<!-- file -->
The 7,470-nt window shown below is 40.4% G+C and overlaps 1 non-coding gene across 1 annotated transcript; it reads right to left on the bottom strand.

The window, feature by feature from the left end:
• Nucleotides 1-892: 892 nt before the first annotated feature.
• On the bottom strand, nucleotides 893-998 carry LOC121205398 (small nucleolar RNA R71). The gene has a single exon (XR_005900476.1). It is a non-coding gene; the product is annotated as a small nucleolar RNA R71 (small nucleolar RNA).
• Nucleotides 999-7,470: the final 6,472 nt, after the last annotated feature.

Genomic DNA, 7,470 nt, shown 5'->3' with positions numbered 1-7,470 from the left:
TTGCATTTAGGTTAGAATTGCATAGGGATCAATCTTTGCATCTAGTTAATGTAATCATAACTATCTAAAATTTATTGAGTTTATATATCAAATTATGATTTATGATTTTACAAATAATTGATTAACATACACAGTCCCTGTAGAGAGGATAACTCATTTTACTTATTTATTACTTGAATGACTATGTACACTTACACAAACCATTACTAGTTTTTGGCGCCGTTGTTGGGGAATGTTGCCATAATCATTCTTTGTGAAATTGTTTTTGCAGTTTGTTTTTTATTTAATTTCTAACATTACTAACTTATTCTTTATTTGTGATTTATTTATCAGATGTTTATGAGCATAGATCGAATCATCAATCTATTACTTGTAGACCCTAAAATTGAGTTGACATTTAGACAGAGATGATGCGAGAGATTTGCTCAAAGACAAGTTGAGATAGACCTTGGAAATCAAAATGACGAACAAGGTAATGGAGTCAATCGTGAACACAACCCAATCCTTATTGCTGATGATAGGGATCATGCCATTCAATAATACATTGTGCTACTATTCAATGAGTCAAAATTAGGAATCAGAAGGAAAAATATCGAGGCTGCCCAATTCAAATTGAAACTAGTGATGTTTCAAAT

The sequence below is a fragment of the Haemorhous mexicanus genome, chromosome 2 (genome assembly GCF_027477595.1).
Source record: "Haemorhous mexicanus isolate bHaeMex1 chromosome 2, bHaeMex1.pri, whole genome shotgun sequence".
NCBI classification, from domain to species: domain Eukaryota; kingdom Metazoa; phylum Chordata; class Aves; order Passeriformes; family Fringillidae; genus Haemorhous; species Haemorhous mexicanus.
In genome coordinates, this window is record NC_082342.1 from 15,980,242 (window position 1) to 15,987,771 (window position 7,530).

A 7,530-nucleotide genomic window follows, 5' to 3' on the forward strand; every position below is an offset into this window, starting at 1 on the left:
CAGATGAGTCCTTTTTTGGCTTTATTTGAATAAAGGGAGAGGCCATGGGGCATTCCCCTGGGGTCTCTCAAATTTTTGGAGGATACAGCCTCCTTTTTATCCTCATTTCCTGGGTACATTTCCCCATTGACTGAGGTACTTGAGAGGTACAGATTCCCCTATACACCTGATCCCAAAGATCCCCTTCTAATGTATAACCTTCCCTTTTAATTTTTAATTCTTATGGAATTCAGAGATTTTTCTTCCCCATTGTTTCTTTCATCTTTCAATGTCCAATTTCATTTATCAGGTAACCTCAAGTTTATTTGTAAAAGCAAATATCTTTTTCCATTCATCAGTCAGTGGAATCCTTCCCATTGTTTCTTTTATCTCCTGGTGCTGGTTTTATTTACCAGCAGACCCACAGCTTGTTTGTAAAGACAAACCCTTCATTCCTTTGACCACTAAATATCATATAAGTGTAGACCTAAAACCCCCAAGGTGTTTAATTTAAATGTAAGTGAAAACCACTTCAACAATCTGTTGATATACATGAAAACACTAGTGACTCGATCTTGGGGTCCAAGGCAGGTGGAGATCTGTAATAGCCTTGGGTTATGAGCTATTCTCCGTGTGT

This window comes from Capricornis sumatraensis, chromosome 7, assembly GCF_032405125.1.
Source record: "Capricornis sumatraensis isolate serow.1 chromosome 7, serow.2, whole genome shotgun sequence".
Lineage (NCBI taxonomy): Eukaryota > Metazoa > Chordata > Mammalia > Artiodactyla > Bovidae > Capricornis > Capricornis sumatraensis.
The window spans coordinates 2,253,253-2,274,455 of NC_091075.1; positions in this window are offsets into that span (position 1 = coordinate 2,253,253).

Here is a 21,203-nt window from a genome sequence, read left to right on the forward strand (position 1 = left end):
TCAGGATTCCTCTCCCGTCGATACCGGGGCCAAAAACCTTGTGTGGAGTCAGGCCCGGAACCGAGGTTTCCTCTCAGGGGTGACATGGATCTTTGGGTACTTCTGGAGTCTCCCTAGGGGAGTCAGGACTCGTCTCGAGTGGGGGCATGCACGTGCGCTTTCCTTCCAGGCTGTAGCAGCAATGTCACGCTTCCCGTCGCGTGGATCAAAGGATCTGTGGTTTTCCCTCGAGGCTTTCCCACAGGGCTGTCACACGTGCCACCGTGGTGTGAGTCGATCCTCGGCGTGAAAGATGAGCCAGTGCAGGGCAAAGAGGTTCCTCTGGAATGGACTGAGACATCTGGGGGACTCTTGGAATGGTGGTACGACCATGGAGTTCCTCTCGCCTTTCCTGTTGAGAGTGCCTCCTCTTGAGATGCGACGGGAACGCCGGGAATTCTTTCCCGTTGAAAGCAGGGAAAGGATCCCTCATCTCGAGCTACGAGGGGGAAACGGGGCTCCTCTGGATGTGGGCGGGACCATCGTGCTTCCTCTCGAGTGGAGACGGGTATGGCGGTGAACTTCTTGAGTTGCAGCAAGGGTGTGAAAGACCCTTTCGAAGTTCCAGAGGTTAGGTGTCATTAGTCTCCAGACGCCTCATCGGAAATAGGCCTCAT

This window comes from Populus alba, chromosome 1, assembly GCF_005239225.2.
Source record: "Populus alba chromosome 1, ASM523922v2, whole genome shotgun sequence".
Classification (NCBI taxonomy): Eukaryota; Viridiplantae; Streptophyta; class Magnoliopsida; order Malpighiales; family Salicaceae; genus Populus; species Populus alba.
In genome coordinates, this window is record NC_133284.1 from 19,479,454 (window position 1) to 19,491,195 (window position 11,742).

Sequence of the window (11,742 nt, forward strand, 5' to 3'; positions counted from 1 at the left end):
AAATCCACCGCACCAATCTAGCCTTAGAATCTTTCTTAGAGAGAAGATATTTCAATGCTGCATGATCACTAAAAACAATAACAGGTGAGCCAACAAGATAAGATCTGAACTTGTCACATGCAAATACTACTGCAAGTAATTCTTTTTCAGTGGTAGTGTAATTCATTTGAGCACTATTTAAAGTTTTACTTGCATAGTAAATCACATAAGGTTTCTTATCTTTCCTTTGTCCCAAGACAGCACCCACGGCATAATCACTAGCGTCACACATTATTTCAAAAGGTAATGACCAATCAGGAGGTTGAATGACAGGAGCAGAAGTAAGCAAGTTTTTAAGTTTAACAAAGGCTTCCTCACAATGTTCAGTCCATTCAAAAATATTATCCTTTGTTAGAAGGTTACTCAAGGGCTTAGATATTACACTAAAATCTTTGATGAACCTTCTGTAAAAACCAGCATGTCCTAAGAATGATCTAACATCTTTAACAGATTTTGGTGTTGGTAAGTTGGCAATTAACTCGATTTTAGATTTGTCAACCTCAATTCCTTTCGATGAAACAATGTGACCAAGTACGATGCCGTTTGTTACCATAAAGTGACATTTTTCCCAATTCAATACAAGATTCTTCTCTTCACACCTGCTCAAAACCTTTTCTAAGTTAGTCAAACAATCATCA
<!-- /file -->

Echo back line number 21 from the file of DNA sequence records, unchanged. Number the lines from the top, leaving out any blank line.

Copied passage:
Source record: "Populus alba chromosome 1, ASM523922v2, whole genome shotgun sequence".